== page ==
Michael, We Hardly Knew Ye

On the eve of the ALA Conference, there’s a sentiment I’d like to express:

I’m going to miss Michael Gorman. And not just because I’m losing one sartorially spiffy dude to tease. I’m going to miss him because, quite frankly, the profession can’t afford to lose him.

I can hear the collective groaning out there, but hear me out: if librarianship is to survive as a profession, we need a contrarian–a lightning rod for us to react to, even if it’s out of frustration. Yes, I know he can come off as a Luddite and at times can seem quite glib about his views, but trust me–we are all going to miss him.

Why? Because he forces us to really think about what we espouse, important in a profession that is all too eager to jump upon The Next Big Thing. In the relatively short time I’ve been a librarian, I’ve seen various saviors come and go: document delivery, TQM, knowledge management–so many things that were going to Save Us, only to be marginalized or forgotten. We’re quite willing to jump on the next shiny bandwagon, only to find out later the paint job wasn’t quite dry (sorry–been watchin’ too much Pimp My Ride). Someone like Gorman demands we truly think why we’re so gung-ho about whatever looks hot and electronic.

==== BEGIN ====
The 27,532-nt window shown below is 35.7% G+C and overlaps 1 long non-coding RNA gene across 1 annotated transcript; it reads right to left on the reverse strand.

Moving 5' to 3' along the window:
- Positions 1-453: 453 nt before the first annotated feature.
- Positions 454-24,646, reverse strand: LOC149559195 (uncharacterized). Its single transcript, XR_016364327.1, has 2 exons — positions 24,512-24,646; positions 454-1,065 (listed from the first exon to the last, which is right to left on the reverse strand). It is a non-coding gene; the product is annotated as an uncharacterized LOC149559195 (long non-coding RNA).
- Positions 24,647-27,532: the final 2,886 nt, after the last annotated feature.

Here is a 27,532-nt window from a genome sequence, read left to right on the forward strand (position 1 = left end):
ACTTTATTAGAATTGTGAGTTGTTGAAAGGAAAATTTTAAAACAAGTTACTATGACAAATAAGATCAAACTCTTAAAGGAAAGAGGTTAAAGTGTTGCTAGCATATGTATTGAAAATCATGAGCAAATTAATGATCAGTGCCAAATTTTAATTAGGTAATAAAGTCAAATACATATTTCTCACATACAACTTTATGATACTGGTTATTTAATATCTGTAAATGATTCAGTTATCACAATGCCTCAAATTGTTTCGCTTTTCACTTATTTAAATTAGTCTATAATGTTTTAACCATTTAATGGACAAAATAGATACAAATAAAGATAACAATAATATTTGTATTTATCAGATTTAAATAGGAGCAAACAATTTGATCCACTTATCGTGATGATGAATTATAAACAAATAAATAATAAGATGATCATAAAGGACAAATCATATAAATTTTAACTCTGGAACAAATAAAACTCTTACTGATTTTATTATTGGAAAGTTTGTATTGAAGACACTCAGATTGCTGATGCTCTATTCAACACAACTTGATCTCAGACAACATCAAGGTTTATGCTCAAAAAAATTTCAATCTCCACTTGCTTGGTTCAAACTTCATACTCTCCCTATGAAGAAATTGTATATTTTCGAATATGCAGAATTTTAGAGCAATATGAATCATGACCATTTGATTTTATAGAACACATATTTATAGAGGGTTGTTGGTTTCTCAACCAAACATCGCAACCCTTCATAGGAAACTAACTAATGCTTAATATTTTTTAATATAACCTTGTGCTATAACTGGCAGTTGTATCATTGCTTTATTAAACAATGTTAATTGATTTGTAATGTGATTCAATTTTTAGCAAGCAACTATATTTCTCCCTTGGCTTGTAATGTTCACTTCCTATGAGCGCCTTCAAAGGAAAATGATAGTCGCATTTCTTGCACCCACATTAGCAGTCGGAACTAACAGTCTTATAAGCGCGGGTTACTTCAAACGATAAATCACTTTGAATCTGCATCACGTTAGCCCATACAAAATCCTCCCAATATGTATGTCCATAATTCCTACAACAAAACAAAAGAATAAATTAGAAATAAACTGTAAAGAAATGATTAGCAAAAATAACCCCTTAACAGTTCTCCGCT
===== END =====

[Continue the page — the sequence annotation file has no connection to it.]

We are not a true profession if we are in general agreement about the Big Things. We need tension, the frisson of disagreement to generate new ideas and new goals. Sure we quibble about detaily things, mostly how X or Y will look or act, but we never really discuss why we’re focusing on X or Y in the first place. Gorman happily filled that role for us.

‘Bye Michael–don’t forget to write….